Idea of a 'homogeneous' nation is problematic: Hamid Ansari

Amid the raging controversy over Sangh Parivar's Hindutva agenda, Vice President Hamid Ansari on Sunday cautioned against connecting faith and history and propagating a "homogeneous" national identity when there are over 4,600 communities in the country.

New Delhi: Amid the raging controversy over Sangh Parivar's Hindutva agenda, Vice President Hamid Ansari on Sunday cautioned against connecting faith and history and propagating a "homogeneous" national identity when there are over 4,600 communities in the country.

The Vice-President said the idea of a homogeneous nation is problematic.

"Our 4,635 communities, according to the Anthropological Survey of India, is a terse reminder about the care that needs to be taken while putting together the profile of a national identity," Ansari said while inaugurating the 75th session of Indian History Congress.

"The global scene in modern times has been replete with complexities and tensions of what has been called the national question. We live in a world of nation states but the idea of a homogeneous nation state is clearly problematic. Diversity is identifiable even in the most homogeneous of societies today," he said.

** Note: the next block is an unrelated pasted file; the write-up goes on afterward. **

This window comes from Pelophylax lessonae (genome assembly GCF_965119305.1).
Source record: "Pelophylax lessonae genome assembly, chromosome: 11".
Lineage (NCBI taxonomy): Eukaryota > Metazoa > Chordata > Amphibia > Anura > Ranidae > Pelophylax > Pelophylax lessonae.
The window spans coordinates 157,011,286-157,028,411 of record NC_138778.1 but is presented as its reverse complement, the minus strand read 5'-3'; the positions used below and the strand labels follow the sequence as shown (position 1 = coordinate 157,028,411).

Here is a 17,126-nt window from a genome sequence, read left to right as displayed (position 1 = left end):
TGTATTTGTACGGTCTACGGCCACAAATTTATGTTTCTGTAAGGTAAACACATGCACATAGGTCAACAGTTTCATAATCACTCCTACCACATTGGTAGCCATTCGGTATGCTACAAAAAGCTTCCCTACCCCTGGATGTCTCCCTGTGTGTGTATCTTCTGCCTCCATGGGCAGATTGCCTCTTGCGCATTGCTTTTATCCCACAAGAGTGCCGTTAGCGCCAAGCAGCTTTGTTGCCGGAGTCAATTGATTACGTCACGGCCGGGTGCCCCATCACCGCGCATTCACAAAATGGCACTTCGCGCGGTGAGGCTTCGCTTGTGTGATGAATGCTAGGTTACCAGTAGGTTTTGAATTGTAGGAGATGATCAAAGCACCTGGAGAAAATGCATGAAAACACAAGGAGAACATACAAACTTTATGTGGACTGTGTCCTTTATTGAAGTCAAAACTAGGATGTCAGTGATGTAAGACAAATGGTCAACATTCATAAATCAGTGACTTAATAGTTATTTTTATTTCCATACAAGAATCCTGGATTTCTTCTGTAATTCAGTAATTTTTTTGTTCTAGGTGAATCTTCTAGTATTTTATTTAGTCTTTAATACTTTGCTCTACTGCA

Warning against any straight-jacket edifice for national identity "that came to grief" in other societies, Ansari said the pluralist structures in India that have stood the test for over six decades need "constant nurturing".

Ansari highlighted the practical relevance of history and said it helps to learn from the mistakes of the past.

He asserted that history also cannot be "faith-based". "The domains of the two exist separately and conflation does not further the cause of either."

Ansari said, "History helps us to know and learn from the mistakes of the past. Those mistakes relate to frailties in judgement leading to mistakes in statecraft and governance. These as one historian has put it could be due to tyranny or oppression, excessive ambition, incompetence or decadence, and folly or perversity."

The Indian History Congress session was held at the Jawaharlal Nehru University campus for the first time here.

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